Have you been considering becoming a Realtor? We are looking for a
few good agents!! EXIT Reward Realty and EXIT Realty Great
Beginnings will be hosting a real estate pre-licensing class!
November 4, 5, 6 and 11, 12, and 13. You will complete the course in
2 weekends! Hours are 1pm to 5pm Friday and 8am to 5pm Saturday and
Sunday. Classes will be held in Concord. Please email Sandy Kelley
to register, [email protected] or call
435-7800 ext. 201.
The Greater Pittsfield Chamber of Commerce and The Barnstead Area
WOMEN IN BUSINESS Group are sponsoring a Meet and Greet on October
17th from 6:30 to 8:00p.m. This event is an opportunity for local
businesses and community organizations to introduce themselves to
others in the area or enhance current relationships during this
casual, conversation based meeting. All local area businesses,
community organizations and other interested parties are invited.
This FREE event will be at and hosted by Main Street Grill and Bar,
32 Main Street, Pittsfield NH. To RSVP please contact Lori Mahar at
269-2329 ([email protected]), Louie
Houle at 848-1553 ([email protected])
or visit The Greater Pittsfield Chamber of Commerce Event page on
The Scenic Theatre gets a new exterior
lobby and sidewalk as part of the installation of the sprinkler
system as LaFlamme Concrete Stamping creates a cobblestone cement
mosaic. Inside, Carter Sprinkler Systems is putting the finishing
touches on the new sprinkler system. Join The Pittsfield Players at
the Scenic Theatre in November for their fall production of Rodgers
and Hammerstein’s Oklahoma! and see what’s new inside!
USDA As Its Federal Shared Service Provider
Submitted Via Merrill
WASHINGTON – The
Department of Veterans Affairs (VA) has selected the Department of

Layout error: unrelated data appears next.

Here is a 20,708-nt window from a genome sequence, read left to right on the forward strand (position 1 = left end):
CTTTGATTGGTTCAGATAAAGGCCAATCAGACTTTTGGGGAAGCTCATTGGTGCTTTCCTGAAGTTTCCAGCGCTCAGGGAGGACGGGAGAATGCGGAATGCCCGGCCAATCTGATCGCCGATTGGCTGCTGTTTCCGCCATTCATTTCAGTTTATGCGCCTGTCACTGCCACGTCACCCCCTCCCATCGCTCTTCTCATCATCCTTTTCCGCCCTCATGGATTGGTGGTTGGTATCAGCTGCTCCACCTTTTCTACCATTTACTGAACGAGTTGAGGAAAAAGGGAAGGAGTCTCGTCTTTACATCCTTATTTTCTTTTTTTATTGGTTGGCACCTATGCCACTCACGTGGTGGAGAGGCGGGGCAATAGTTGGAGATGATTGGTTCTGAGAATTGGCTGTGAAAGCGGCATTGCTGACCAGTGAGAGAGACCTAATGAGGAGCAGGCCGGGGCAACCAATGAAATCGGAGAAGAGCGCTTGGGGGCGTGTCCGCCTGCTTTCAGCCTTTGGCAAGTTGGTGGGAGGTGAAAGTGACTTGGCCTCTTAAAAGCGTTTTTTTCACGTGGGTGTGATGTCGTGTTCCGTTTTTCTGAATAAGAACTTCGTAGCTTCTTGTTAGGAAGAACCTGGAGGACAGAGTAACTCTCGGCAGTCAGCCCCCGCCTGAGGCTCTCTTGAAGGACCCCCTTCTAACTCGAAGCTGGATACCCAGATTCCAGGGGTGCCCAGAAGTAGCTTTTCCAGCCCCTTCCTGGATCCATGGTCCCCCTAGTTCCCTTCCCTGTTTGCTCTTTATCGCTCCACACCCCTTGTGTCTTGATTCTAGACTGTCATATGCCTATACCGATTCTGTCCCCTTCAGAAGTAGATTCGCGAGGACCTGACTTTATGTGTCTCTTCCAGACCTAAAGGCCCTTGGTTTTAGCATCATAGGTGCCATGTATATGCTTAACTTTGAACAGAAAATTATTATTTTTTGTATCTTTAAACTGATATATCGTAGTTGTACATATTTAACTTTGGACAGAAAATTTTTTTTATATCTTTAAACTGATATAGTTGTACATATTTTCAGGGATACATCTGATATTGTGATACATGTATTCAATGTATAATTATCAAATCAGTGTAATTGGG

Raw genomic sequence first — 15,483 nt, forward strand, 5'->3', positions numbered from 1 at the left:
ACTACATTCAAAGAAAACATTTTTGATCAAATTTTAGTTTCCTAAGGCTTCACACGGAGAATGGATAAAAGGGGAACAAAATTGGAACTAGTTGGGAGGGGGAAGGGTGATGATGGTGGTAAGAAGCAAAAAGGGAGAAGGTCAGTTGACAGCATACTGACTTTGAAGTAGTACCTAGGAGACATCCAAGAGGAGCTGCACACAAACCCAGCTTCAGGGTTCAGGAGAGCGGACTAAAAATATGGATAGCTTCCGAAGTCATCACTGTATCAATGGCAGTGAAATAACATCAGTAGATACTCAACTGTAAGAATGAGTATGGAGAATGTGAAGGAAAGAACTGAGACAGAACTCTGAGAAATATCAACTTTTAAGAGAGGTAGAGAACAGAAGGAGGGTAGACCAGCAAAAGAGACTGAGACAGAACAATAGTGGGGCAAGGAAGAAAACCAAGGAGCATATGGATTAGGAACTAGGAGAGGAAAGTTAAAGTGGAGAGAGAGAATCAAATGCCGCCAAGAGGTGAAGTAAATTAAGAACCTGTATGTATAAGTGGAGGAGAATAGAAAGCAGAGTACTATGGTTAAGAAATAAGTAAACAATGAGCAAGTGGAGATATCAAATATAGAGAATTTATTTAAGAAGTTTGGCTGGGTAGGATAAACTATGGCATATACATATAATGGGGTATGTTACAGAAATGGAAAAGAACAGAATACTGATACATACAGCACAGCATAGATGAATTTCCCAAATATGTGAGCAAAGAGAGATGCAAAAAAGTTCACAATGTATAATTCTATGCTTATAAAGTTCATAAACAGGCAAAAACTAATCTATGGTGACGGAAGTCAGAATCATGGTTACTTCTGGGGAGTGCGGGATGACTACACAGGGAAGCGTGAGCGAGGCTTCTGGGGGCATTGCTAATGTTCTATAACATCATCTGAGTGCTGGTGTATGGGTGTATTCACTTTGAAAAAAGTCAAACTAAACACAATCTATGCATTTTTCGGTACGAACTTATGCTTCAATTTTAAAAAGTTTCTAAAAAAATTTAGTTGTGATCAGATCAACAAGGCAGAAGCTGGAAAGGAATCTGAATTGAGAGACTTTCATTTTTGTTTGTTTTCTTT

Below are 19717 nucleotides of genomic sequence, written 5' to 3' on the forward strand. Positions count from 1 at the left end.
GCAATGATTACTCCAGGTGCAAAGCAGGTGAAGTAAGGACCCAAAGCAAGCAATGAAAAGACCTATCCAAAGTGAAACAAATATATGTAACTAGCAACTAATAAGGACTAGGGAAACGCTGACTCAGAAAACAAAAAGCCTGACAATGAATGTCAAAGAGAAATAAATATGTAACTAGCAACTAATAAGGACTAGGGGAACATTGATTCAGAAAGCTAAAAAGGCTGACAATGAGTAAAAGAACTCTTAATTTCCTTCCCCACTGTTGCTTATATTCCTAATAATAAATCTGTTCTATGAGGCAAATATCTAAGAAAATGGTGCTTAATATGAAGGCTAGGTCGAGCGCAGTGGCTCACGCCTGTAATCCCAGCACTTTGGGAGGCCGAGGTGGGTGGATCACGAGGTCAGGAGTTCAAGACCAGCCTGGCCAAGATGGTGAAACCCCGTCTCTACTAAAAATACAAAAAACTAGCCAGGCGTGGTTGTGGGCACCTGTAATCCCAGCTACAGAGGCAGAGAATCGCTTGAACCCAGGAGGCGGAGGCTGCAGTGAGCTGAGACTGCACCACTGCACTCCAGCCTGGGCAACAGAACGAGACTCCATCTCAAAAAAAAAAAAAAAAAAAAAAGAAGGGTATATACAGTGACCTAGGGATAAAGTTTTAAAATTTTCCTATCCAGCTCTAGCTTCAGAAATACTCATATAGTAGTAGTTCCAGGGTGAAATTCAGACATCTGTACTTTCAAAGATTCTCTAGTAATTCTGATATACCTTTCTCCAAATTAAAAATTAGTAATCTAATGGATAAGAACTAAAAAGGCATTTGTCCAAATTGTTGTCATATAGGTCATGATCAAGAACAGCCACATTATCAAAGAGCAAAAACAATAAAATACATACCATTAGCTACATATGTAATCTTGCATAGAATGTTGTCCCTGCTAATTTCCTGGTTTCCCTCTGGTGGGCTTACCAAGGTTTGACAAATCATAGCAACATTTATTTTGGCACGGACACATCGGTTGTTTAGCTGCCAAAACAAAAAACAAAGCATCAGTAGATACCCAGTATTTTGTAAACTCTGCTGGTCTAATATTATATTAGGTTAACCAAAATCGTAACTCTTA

Agriculture (USDA) as its federal shared service provider to deliver
a modern financial management solution that will replace the
existing system and improve financial transparency and processing
across the Department.
“The Department followed a rigorous
process in selecting USDA,” said Interim Assistant Secretary for
Management and Interim Chief Financial Officer Edward J. Murray.
“Demonstrating a truly integrated decision-making process, subject
matter experts across VA participated in intense week-long workshops
and provided feedback to ensure we selected the right partner for
transformation success.” In making this selection, VA also leveraged
best practices and lessons learned from Office of Management and
Budget (OMB), the Government Accountability Office (GAO), Department
of Homeland Security (DHS), Department of Housing and Urban
Development (HUD), and others.
Partnering with USDA allows VA to utilize
an established and proven IT solution to better serve its financial
management needs. This partnership demonstrates VA’s commitment to
work with other agency partners to reduce duplication and redundancy
across the government, while also improving both the quality and
agility of administrative services.
“As a top FY17 VA priority, this effort
will increase the transparency, accuracy, timeliness and reliability
of VA’s financial information,” said Deputy Secretary Sloan Gibson.
“It’s critical that VA continues to implement solutions that result
in improved care and services to our Veterans with fiscal
accountability to American taxpayers.”
October Is National Audiology Awareness Month
More Than 30 Million Veterans Experience Hearing Loss
Submitted Via Merrill Vaughan
WASHINGTON – Hearing loss, including tinnitus,